When an officer pulls you over in North Carolina, there are several things that you should avoid doing. If you act in a way that the offer deems to be suspicious, you might increase your chances of getting much more than a traffic citation. Here are some things to avoid doing when you see a police vehicle’s lights in your rearview mirror.
Failing to pull over immediately
When a police officer signals for you to pull over, you should do so at the first safe place that you can. If you do not pull over or try to evade the police, you can get into serious trouble. Even if you might have a warrant out for your arrest or committed some other offense, it is better to pull over for the police than add serious charges on top of what you may already be facing.
Acting suspiciously and failing to assert your rights
When an officer stops your vehicle, he or she will be observing you before he or she even reaches your car. Keep both of your hands on the wheel, and avoid reaching into your glove box or under your seat. If the officer cannot see your hands, he or she may suspect that you are trying to hide something or have a weapon. Once the officer reaches your window, give him or her your driver’s license, registration and insurance information. Be polite, but do not answer any questions beyond giving your identifying information. If the officer asks to search your car, politely refuse. Do not think that you can talk your way out of being arrested. If the officer decides to place you under arrest for a crime, assert your rights to remain silent and have a criminal defense attorney represent you.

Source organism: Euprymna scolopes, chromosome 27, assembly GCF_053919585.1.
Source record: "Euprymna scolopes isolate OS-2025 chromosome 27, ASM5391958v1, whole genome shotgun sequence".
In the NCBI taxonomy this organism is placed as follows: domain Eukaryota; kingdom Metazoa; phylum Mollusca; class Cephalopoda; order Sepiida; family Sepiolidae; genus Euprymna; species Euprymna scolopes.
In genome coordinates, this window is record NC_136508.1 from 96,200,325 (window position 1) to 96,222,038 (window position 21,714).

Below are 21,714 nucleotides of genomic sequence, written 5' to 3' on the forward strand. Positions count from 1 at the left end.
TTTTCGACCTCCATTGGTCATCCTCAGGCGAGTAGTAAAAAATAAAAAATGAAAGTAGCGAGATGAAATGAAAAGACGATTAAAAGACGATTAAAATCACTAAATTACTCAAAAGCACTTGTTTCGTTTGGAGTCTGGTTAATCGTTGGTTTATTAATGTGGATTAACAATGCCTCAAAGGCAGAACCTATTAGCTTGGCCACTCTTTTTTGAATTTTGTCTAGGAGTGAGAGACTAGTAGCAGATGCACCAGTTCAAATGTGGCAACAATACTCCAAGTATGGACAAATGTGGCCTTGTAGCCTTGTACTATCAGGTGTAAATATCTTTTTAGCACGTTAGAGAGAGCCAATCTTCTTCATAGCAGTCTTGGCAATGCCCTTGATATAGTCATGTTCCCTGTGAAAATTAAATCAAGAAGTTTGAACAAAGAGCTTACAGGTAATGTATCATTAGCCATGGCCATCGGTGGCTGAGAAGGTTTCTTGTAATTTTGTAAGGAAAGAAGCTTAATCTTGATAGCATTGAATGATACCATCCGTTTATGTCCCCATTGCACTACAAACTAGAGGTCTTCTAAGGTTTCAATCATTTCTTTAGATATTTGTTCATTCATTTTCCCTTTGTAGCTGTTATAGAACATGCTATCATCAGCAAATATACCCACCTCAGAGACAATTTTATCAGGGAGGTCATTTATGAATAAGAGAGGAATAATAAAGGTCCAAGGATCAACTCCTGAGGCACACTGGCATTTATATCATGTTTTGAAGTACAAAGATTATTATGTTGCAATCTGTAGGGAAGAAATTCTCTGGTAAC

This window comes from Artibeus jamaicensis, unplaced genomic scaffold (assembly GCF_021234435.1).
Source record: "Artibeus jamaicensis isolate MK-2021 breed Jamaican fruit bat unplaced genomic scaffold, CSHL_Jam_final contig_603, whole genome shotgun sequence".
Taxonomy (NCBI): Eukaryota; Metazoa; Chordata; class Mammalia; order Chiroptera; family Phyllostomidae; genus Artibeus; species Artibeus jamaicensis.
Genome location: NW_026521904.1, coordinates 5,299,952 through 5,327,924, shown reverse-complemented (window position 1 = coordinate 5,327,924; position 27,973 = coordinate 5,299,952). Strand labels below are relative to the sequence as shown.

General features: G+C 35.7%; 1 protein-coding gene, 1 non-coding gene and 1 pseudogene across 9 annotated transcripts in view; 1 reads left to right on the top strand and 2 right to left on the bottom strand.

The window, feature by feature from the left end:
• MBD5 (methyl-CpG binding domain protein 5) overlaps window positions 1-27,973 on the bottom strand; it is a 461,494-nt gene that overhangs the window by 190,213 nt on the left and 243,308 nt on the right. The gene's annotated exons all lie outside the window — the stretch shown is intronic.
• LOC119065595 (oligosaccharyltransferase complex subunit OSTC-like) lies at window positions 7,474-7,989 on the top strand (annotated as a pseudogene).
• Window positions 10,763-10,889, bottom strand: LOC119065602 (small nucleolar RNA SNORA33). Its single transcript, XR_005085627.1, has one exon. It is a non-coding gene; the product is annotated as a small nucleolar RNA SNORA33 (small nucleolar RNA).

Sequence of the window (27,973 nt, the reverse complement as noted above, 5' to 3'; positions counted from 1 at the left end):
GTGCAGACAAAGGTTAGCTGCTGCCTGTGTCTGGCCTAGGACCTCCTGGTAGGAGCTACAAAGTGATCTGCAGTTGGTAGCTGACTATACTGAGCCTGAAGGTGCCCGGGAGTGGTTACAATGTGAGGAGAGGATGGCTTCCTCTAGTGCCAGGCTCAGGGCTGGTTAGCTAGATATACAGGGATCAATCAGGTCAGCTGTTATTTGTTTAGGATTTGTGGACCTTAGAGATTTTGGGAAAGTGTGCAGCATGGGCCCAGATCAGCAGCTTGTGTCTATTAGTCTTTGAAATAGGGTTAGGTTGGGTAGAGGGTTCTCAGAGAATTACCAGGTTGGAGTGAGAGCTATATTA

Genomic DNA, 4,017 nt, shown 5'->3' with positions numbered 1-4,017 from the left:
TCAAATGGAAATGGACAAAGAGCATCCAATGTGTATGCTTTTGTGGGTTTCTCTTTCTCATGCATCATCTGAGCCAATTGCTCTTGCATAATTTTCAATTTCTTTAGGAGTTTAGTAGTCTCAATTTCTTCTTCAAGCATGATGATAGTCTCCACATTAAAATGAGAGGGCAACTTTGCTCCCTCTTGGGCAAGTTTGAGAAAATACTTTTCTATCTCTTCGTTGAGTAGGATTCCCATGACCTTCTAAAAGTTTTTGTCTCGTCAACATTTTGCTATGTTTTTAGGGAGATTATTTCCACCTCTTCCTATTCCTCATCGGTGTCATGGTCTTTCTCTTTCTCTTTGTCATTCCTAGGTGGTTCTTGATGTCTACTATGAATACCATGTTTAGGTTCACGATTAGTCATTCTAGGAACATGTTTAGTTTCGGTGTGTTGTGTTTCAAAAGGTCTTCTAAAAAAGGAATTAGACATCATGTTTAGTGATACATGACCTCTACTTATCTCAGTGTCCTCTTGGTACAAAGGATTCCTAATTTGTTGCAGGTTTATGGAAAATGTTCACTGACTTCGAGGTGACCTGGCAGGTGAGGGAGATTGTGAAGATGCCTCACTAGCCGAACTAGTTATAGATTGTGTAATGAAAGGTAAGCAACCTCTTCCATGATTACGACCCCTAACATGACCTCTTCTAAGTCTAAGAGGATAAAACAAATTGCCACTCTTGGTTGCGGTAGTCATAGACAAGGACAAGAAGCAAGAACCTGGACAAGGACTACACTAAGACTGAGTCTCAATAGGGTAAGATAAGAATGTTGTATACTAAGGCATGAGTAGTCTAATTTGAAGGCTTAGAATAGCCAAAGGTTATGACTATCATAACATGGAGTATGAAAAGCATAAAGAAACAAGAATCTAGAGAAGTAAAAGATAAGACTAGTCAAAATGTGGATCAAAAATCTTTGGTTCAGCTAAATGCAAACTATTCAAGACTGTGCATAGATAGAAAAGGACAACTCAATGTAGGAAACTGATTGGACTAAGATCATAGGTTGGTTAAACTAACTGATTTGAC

Being pulled over by the police can be a nerve-wracking experience. If you remain polite; avoid erratic or nervous behavior; and simply hand over your driver’s license, registration, and insurance card to the officer, the stop may be resolved with little to worry about. If you, instead, fail to immediately stop, behave nervously, are rude or talk too much, you could end up facing criminal charges by making the situation worse.